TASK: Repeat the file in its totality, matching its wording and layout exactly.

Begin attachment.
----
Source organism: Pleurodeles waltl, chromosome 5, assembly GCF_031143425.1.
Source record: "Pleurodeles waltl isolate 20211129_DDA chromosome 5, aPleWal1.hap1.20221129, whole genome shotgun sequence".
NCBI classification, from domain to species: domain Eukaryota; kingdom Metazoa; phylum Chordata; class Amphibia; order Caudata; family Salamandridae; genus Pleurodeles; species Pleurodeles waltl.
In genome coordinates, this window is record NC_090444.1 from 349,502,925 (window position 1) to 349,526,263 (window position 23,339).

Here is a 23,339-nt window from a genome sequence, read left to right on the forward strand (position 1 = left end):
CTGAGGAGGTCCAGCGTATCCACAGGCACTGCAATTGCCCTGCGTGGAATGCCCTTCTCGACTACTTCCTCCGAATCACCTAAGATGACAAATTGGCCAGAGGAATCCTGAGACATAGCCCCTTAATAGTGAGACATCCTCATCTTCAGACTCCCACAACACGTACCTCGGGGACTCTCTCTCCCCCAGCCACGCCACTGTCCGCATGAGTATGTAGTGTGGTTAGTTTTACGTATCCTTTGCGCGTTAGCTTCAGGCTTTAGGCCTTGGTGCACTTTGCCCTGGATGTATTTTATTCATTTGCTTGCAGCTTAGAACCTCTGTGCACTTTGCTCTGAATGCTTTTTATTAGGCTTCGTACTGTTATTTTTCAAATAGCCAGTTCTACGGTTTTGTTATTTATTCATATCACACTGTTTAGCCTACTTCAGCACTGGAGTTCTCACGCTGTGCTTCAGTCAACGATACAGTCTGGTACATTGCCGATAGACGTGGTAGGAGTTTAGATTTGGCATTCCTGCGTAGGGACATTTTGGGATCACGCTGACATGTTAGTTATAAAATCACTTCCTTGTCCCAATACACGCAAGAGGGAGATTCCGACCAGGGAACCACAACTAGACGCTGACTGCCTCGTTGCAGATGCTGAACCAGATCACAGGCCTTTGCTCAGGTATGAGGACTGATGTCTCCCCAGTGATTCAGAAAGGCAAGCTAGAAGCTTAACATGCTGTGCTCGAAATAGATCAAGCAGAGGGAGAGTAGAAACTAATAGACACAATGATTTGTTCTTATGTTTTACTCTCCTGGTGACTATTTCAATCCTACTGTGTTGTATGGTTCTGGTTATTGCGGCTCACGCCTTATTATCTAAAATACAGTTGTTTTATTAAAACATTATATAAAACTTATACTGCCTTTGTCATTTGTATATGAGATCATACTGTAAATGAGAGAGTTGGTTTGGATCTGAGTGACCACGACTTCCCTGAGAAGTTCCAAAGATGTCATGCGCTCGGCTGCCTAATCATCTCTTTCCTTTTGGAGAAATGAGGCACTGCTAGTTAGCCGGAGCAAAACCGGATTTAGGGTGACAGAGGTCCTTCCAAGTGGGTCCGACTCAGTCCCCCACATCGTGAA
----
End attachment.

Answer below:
Source organism: Pleurodeles waltl, chromosome 5, assembly GCF_031143425.1.
Source record: "Pleurodeles waltl isolate 20211129_DDA chromosome 5, aPleWal1.hap1.20221129, whole genome shotgun sequence".
NCBI classification, from domain to species: domain Eukaryota; kingdom Metazoa; phylum Chordata; class Amphibia; order Caudata; family Salamandridae; genus Pleurodeles; species Pleurodeles waltl.
In genome coordinates, this window is record NC_090444.1 from 349,502,925 (window position 1) to 349,526,263 (window position 23,339).

Here is a 23,339-nt window from a genome sequence, read left to right on the forward strand (position 1 = left end):
CTGAGGAGGTCCAGCGTATCCACAGGCACTGCAATTGCCCTGCGTGGAATGCCCTTCTCGACTACTTCCTCCGAATCACCTAAGATGACAAATTGGCCAGAGGAATCCTGAGACATAGCCCCTTAATAGTGAGACATCCTCATCTTCAGACTCCCACAACACGTACCTCGGGGACTCTCTCTCCCCCAGCCACGCCACTGTCCGCATGAGTATGTAGTGTGGTTAGTTTTACGTATCCTTTGCGCGTTAGCTTCAGGCTTTAGGCCTTGGTGCACTTTGCCCTGGATGTATTTTATTCATTTGCTTGCAGCTTAGAACCTCTGTGCACTTTGCTCTGAATGCTTTTTATTAGGCTTCGTACTGTTATTTTTCAAATAGCCAGTTCTACGGTTTTGTTATTTATTCATATCACACTGTTTAGCCTACTTCAGCACTGGAGTTCTCACGCTGTGCTTCAGTCAACGATACAGTCTGGTACATTGCCGATAGACGTGGTAGGAGTTTAGATTTGGCATTCCTGCGTAGGGACATTTTGGGATCACGCTGACATGTTAGTTATAAAATCACTTCCTTGTCCCAATACACGCAAGAGGGAGATTCCGACCAGGGAACCACAACTAGACGCTGACTGCCTCGTTGCAGATGCTGAACCAGATCACAGGCCTTTGCTCAGGTATGAGGACTGATGTCTCCCCAGTGATTCAGAAAGGCAAGCTAGAAGCTTAACATGCTGTGCTCGAAATAGATCAAGCAGAGGGAGAGTAGAAACTAATAGACACAATGATTTGTTCTTATGTTTTACTCTCCTGGTGACTATTTCAATCCTACTGTGTTGTATGGTTCTGGTTATTGCGGCTCACGCCTTATTATCTAAAATACAGTTGTTTTATTAAAACATTATATAAAACTTATACTGCCTTTGTCATTTGTATATGAGATCATACTGTAAATGAGAGAGTTGGTTTGGATCTGAGTGACCACGACTTCCCTGAGAAGTTCCAAAGATGTCATGCGCTCGGCTGCCTAATCATCTCTTTCCTTTTGGAGAAATGAGGCACTGCTAGTTAGCCGGAGCAAAACCGGATTTAGGGTGACAGAGGTCCTTCCAAGTGGGTCCGACTCAGTCCCCCACATCGTGAA